Ontario Nurses’ Association Speaks About GBGH Funding Cuts
Dear OurMidland.ca Editor:
Re: Midland Residents are Losing Quality Health Care
I am writing to alert residents of Midland that proposed changes to the Georgian Bay General Hospital (GBGH) will adversely impact their quality of health care.
The LHIN recently funded a study which made 108 recommendations. The registered nurses at GBGH are extremely alarmed that some of those changes would cause increased suffering and even death to our patients. Recommendations included cutting beds from the intensive care unit by one-third and reducing it from what’s called a level-3 ICU to a level-2 ICU. Just a few years ago, this unit was cut by one-quarter. It is now routine that there are no available beds in the ICU for new patients who need this care.
In addition, the hospital may cut the operating room schedule, leaving it open just three days per week and eliminate pediatric surgery altogether, close the obstetrics department, close five other acute-care beds, and make other changes that will devastate local care in the Midland area.
As staff physician Dr. M. McNamara noted in an excellent letter to the North Simcoe Muskoka LHIN’s CEO, downsizing the ICU and acute-care beds will increase the number of complications our patients suffer. Even worse, changes will increase the number of patient deaths. The change from level-3 ICU to a level-2 means that any patient with more than one health issue must be transferred out of the ICU to a hospital with a level-3 ICU. As Dr. McNamara notes, all ICU patients have multiple health issues and “other” hospitals are also struggling with over-capacity issues and cannot necessarily accept Midland’s patients.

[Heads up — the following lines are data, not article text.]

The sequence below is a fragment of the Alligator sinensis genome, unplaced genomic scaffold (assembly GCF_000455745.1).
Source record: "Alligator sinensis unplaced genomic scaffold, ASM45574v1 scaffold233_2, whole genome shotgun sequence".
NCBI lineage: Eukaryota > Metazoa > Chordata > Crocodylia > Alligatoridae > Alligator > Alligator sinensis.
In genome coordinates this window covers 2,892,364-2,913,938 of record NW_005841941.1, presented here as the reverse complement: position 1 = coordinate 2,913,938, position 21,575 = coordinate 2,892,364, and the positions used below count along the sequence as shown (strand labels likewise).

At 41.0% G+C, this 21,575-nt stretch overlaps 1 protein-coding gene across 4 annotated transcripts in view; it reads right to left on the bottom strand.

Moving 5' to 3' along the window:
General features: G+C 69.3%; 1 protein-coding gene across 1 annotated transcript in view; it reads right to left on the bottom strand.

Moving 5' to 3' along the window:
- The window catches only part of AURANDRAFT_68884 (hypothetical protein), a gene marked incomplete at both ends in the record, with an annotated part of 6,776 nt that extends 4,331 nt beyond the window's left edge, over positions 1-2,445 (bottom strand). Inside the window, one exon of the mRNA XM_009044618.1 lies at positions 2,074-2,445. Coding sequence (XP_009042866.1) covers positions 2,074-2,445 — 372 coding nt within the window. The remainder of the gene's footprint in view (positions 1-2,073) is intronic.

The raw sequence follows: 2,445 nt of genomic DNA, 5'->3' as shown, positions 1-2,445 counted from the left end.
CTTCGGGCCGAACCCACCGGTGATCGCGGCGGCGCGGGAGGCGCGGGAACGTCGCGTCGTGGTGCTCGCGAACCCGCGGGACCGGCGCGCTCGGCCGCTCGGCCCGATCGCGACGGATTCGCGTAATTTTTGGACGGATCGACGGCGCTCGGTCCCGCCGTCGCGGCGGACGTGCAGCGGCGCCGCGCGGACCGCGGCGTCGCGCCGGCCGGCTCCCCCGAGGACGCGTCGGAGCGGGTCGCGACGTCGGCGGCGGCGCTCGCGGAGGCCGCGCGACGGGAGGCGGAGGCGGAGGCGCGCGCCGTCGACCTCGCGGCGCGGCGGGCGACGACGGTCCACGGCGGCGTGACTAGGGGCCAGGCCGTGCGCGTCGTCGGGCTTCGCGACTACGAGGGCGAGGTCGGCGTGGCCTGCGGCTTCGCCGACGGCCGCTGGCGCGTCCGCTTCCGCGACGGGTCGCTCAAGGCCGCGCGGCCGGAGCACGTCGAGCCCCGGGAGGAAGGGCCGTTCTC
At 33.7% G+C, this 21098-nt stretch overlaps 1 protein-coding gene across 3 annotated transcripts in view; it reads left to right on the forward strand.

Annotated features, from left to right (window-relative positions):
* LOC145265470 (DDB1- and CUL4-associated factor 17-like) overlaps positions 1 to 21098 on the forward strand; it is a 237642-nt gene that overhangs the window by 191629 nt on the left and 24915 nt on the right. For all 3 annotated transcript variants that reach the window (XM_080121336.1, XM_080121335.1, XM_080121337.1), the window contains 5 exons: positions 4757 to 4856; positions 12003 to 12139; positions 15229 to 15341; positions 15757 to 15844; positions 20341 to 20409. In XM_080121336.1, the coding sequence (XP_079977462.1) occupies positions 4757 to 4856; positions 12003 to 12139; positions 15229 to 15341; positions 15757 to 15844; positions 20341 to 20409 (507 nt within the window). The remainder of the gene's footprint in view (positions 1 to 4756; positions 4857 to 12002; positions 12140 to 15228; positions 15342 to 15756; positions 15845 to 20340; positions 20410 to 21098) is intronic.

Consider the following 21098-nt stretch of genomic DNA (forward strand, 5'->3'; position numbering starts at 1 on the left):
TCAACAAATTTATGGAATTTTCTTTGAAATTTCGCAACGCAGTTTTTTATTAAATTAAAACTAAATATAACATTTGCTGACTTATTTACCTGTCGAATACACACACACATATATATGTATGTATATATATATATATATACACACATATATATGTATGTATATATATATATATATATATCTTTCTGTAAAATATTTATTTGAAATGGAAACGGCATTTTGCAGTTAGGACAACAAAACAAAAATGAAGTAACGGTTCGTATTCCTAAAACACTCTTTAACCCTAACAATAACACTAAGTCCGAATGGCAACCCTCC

It is revealing that many of the consultant’s recommendations utterly fail to take into account the patient population that GBGH serves. This is a rural hospital with a diverse population, many of whom are low socioeconomic, have mental health issues, or come from Beausoleil and Christian Islands, which have large First Nations populations.
If these recommendations are implemented, Midland and area residents will be ill-served by GBGH, will face long travels to other hospitals which are also over-capacity, and will see the eventual transformation of a vibrant rural hospital into merely a band-aid station before patients are sent to Orillia, Barrie or Toronto.
Are the residents of Midland and surrounding areas really willing to let a group of consultants, who did very little actual consulting with health professionals, seriously hurt their access to quality care? I would urge people to speak out now to preserve care.
Linda Haslam-Stroud, RN
Ontario Nurses’ Association
85 Grenville Street, Suite 400
Toronto, ON M5S 3A2